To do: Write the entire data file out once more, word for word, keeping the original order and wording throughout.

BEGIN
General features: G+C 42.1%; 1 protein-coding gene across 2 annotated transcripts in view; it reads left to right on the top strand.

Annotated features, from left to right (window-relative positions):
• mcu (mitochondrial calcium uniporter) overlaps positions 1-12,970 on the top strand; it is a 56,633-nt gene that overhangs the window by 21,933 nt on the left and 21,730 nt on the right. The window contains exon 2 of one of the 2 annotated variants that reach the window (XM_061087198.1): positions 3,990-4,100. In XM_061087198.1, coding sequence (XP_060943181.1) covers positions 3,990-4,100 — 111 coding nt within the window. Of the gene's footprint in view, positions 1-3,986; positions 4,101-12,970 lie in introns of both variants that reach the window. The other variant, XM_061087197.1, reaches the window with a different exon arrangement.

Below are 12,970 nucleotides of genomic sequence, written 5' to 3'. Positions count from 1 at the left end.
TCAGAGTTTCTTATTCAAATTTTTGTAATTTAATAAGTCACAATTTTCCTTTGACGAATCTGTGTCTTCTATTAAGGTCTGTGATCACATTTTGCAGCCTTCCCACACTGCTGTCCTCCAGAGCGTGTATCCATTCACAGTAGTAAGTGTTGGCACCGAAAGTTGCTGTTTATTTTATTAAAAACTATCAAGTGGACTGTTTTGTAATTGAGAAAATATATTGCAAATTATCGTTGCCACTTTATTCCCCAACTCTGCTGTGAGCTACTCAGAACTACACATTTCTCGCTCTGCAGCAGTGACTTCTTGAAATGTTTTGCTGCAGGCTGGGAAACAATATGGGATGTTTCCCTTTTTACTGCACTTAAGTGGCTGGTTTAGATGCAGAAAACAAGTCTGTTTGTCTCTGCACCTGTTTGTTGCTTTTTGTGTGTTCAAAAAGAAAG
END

General features: G+C 42.1%; 1 protein-coding gene across 2 annotated transcripts in view; it reads left to right on the top strand.

Annotated features, from left to right (window-relative positions):
• mcu (mitochondrial calcium uniporter) overlaps positions 1-12,970 on the top strand; it is a 56,633-nt gene that overhangs the window by 21,933 nt on the left and 21,730 nt on the right. The window contains exon 2 of one of the 2 annotated variants that reach the window (XM_061087198.1): positions 3,990-4,100. In XM_061087198.1, coding sequence (XP_060943181.1) covers positions 3,990-4,100 — 111 coding nt within the window. Of the gene's footprint in view, positions 1-3,986; positions 4,101-12,970 lie in introns of both variants that reach the window. The other variant, XM_061087197.1, reaches the window with a different exon arrangement.

Below are 12,970 nucleotides of genomic sequence, written 5' to 3'. Positions count from 1 at the left end.
TCAGAGTTTCTTATTCAAATTTTTGTAATTTAATAAGTCACAATTTTCCTTTGACGAATCTGTGTCTTCTATTAAGGTCTGTGATCACATTTTGCAGCCTTCCCACACTGCTGTCCTCCAGAGCGTGTATCCATTCACAGTAGTAAGTGTTGGCACCGAAAGTTGCTGTTTATTTTATTAAAAACTATCAAGTGGACTGTTTTGTAATTGAGAAAATATATTGCAAATTATCGTTGCCACTTTATTCCCCAACTCTGCTGTGAGCTACTCAGAACTACACATTTCTCGCTCTGCAGCAGTGACTTCTTGAAATGTTTTGCTGCAGGCTGGGAAACAATATGGGATGTTTCCCTTTTTACTGCACTTAAGTGGCTGGTTTAGATGCAGAAAACAAGTCTGTTTGTCTCTGCACCTGTTTGTTGCTTTTTGTGTGTTCAAAAAGAAAG